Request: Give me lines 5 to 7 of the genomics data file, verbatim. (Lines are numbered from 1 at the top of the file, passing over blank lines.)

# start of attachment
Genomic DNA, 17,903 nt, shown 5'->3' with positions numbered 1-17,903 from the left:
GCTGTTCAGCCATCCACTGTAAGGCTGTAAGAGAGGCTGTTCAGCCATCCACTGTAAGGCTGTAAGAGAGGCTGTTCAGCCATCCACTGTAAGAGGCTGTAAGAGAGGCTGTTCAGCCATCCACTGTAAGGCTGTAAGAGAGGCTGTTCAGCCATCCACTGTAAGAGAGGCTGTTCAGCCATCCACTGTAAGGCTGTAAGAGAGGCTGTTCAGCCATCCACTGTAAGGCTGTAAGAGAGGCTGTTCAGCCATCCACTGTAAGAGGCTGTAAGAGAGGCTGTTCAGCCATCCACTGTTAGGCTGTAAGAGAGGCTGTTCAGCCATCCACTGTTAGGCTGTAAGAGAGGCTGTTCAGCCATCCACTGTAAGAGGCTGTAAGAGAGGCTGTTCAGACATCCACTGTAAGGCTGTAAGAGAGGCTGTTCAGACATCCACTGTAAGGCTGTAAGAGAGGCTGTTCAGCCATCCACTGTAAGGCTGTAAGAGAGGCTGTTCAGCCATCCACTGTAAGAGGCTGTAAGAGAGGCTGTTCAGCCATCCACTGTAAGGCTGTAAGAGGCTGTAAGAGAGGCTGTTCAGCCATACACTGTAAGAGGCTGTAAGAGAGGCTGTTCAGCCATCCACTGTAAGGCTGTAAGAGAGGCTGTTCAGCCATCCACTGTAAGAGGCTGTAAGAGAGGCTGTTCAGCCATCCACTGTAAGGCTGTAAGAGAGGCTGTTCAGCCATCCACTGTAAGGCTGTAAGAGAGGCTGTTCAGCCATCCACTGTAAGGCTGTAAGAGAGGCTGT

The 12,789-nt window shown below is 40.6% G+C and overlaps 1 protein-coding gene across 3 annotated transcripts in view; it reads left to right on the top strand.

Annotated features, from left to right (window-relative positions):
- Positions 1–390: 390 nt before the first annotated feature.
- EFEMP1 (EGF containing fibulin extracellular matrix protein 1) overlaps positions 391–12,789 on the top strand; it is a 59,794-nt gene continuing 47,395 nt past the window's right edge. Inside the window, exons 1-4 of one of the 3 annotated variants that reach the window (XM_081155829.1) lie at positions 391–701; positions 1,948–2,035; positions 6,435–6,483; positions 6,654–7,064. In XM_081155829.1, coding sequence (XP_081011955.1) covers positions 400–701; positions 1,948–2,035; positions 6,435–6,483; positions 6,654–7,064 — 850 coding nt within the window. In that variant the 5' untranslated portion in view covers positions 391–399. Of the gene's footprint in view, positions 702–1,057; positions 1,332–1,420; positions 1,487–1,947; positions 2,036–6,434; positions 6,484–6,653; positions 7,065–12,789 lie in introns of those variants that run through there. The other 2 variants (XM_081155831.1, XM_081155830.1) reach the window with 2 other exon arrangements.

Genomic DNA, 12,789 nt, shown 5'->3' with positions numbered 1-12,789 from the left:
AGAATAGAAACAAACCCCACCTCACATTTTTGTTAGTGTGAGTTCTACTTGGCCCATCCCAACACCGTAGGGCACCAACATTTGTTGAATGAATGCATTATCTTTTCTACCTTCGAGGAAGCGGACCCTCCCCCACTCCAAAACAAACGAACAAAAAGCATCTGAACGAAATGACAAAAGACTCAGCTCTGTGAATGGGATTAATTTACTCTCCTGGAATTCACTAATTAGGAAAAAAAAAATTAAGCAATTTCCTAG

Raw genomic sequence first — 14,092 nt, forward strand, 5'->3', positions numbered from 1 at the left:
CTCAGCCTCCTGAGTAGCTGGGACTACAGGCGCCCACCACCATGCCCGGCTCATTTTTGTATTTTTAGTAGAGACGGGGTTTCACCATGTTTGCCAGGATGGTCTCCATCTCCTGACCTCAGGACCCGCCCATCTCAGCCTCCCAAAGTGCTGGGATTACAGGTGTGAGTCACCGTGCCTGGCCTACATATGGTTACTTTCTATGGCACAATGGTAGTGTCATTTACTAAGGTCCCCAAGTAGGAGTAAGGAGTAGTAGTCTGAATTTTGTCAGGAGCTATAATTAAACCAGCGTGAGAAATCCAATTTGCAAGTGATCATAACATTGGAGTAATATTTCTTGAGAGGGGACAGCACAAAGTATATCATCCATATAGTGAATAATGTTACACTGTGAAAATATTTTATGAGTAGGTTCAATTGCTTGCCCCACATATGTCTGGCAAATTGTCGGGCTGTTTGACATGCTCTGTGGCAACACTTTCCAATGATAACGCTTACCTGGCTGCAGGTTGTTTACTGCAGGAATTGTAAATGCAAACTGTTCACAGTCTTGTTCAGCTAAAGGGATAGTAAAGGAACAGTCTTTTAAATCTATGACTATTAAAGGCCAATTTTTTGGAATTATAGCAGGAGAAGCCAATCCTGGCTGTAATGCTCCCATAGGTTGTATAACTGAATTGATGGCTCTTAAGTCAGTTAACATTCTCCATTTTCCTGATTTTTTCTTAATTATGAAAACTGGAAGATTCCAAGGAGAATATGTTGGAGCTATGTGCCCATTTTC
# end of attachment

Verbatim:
- Positions 1–390: 390 nt before the first annotated feature.
- EFEMP1 (EGF containing fibulin extracellular matrix protein 1) overlaps positions 391–12,789 on the top strand; it is a 59,794-nt gene continuing 47,395 nt past the window's right edge. Inside the window, exons 1-4 of one of the 3 annotated variants that reach the window (XM_081155829.1) lie at positions 391–701; positions 1,948–2,035; positions 6,435–6,483; positions 6,654–7,064. In XM_081155829.1, coding sequence (XP_081011955.1) covers positions 400–701; positions 1,948–2,035; positions 6,435–6,483; positions 6,654–7,064 — 850 coding nt within the window. In that variant the 5' untranslated portion in view covers positions 391–399. Of the gene's footprint in view, positions 702–1,057; positions 1,332–1,420; positions 1,487–1,947; positions 2,036–6,434; positions 6,484–6,653; positions 7,065–12,789 lie in introns of those variants that run through there. The other 2 variants (XM_081155831.1, XM_081155830.1) reach the window with 2 other exon arrangements.

Genomic DNA, 12,789 nt, shown 5'->3' with positions numbered 1-12,789 from the left: